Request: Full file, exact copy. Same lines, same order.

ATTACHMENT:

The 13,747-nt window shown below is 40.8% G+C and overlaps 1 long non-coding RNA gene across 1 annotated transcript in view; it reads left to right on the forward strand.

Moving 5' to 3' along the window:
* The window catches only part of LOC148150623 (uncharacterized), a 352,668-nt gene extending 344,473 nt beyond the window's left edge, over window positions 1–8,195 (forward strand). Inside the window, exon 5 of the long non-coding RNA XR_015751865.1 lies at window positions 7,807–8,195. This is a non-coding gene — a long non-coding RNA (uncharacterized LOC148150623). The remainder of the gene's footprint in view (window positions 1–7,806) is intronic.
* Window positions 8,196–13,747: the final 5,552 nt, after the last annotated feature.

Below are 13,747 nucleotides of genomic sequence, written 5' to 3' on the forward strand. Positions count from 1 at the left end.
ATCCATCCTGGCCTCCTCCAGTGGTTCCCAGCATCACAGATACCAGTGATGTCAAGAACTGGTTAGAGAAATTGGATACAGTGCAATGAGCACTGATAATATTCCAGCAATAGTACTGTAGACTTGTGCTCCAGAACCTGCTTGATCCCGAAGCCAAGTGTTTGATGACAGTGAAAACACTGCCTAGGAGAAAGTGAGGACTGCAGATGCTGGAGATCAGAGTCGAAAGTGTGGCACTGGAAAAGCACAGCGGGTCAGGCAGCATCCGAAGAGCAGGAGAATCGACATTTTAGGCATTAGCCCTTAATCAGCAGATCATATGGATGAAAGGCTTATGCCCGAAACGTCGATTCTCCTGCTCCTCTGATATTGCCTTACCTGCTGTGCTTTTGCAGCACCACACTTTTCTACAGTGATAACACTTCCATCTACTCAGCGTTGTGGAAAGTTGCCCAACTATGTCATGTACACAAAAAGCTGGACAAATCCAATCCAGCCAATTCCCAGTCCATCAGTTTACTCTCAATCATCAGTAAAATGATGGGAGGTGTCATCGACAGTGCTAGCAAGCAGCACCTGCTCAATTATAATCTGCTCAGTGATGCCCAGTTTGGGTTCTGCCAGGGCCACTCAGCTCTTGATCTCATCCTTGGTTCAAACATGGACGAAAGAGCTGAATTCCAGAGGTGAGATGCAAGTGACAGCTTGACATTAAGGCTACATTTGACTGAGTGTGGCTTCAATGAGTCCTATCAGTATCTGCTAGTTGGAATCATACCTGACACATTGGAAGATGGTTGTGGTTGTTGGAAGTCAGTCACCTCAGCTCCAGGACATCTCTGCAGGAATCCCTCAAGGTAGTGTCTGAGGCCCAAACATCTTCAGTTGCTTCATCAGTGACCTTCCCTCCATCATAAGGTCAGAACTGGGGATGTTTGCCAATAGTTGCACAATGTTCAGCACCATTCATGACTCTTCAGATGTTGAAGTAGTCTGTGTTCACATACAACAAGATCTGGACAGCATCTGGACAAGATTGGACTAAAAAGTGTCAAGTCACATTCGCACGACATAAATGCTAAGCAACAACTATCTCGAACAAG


The 13,747-nt window shown below is 40.8% G+C and overlaps 1 long non-coding RNA gene across 1 annotated transcript in view; it reads left to right on the forward strand.

Moving 5' to 3' along the window:
* The window catches only part of LOC148150623 (uncharacterized), a 352,668-nt gene extending 344,473 nt beyond the window's left edge, over window positions 1–8,195 (forward strand). Inside the window, exon 5 of the long non-coding RNA XR_015751865.1 lies at window positions 7,807–8,195. This is a non-coding gene — a long non-coding RNA (uncharacterized LOC148150623). The remainder of the gene's footprint in view (window positions 1–7,806) is intronic.
* Window positions 8,196–13,747: the final 5,552 nt, after the last annotated feature.

Below are 13,747 nucleotides of genomic sequence, written 5' to 3' on the forward strand. Positions count from 1 at the left end.
ATCCATCCTGGCCTCCTCCAGTGGTTCCCAGCATCACAGATACCAGTGATGTCAAGAACTGGTTAGAGAAATTGGATACAGTGCAATGAGCACTGATAATATTCCAGCAATAGTACTGTAGACTTGTGCTCCAGAACCTGCTTGATCCCGAAGCCAAGTGTTTGATGACAGTGAAAACACTGCCTAGGAGAAAGTGAGGACTGCAGATGCTGGAGATCAGAGTCGAAAGTGTGGCACTGGAAAAGCACAGCGGGTCAGGCAGCATCCGAAGAGCAGGAGAATCGACATTTTAGGCATTAGCCCTTAATCAGCAGATCATATGGATGAAAGGCTTATGCCCGAAACGTCGATTCTCCTGCTCCTCTGATATTGCCTTACCTGCTGTGCTTTTGCAGCACCACACTTTTCTACAGTGATAACACTTCCATCTACTCAGCGTTGTGGAAAGTTGCCCAACTATGTCATGTACACAAAAAGCTGGACAAATCCAATCCAGCCAATTCCCAGTCCATCAGTTTACTCTCAATCATCAGTAAAATGATGGGAGGTGTCATCGACAGTGCTAGCAAGCAGCACCTGCTCAATTATAATCTGCTCAGTGATGCCCAGTTTGGGTTCTGCCAGGGCCACTCAGCTCTTGATCTCATCCTTGGTTCAAACATGGACGAAAGAGCTGAATTCCAGAGGTGAGATGCAAGTGACAGCTTGACATTAAGGCTACATTTGACTGAGTGTGGCTTCAATGAGTCCTATCAGTATCTGCTAGTTGGAATCATACCTGACACATTGGAAGATGGTTGTGGTTGTTGGAAGTCAGTCACCTCAGCTCCAGGACATCTCTGCAGGAATCCCTCAAGGTAGTGTCTGAGGCCCAAACATCTTCAGTTGCTTCATCAGTGACCTTCCCTCCATCATAAGGTCAGAACTGGGGATGTTTGCCAATAGTTGCACAATGTTCAGCACCATTCATGACTCTTCAGATGTTGAAGTAGTCTGTGTTCACATACAACAAGATCTGGACAGCATCTGGACAAGATTGGACTAAAAAGTGTCAAGTCACATTCGCACGACATAAATGCTAAGCAACAACTATCTCGAACAAG